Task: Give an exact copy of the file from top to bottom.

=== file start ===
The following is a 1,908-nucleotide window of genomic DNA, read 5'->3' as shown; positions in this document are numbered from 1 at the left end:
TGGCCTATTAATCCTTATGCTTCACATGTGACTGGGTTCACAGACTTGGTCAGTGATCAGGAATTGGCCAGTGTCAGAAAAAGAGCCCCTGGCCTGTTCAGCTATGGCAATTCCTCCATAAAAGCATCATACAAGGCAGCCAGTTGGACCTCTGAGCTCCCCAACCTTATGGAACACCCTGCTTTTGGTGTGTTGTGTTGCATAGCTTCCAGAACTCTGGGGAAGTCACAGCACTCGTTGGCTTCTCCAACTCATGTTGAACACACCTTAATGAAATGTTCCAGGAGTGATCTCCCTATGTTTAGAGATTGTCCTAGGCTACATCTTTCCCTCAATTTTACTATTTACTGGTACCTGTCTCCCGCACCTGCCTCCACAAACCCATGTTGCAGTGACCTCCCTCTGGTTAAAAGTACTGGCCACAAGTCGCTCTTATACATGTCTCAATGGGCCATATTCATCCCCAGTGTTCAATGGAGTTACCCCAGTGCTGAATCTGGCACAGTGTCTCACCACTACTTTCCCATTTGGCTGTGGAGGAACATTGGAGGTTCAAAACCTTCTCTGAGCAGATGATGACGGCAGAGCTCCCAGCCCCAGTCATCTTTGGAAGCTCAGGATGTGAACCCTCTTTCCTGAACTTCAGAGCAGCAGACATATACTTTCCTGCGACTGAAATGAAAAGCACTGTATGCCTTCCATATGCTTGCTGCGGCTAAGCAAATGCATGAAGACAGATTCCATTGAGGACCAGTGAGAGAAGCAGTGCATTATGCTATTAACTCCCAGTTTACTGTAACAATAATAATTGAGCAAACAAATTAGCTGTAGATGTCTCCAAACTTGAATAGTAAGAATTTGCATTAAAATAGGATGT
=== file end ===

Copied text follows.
The following is a 1,908-nucleotide window of genomic DNA, read 5'->3' as shown; positions in this document are numbered from 1 at the left end:
TGGCCTATTAATCCTTATGCTTCACATGTGACTGGGTTCACAGACTTGGTCAGTGATCAGGAATTGGCCAGTGTCAGAAAAAGAGCCCCTGGCCTGTTCAGCTATGGCAATTCCTCCATAAAAGCATCATACAAGGCAGCCAGTTGGACCTCTGAGCTCCCCAACCTTATGGAACACCCTGCTTTTGGTGTGTTGTGTTGCATAGCTTCCAGAACTCTGGGGAAGTCACAGCACTCGTTGGCTTCTCCAACTCATGTTGAACACACCTTAATGAAATGTTCCAGGAGTGATCTCCCTATGTTTAGAGATTGTCCTAGGCTACATCTTTCCCTCAATTTTACTATTTACTGGTACCTGTCTCCCGCACCTGCCTCCACAAACCCATGTTGCAGTGACCTCCCTCTGGTTAAAAGTACTGGCCACAAGTCGCTCTTATACATGTCTCAATGGGCCATATTCATCCCCAGTGTTCAATGGAGTTACCCCAGTGCTGAATCTGGCACAGTGTCTCACCACTACTTTCCCATTTGGCTGTGGAGGAACATTGGAGGTTCAAAACCTTCTCTGAGCAGATGATGACGGCAGAGCTCCCAGCCCCAGTCATCTTTGGAAGCTCAGGATGTGAACCCTCTTTCCTGAACTTCAGAGCAGCAGACATATACTTTCCTGCGACTGAAATGAAAAGCACTGTATGCCTTCCATATGCTTGCTGCGGCTAAGCAAATGCATGAAGACAGATTCCATTGAGGACCAGTGAGAGAAGCAGTGCATTATGCTATTAACTCCCAGTTTACTGTAACAATAATAATTGAGCAAACAAATTAGCTGTAGATGTCTCCAAACTTGAATAGTAAGAATTTGCATTAAAATAGGATGT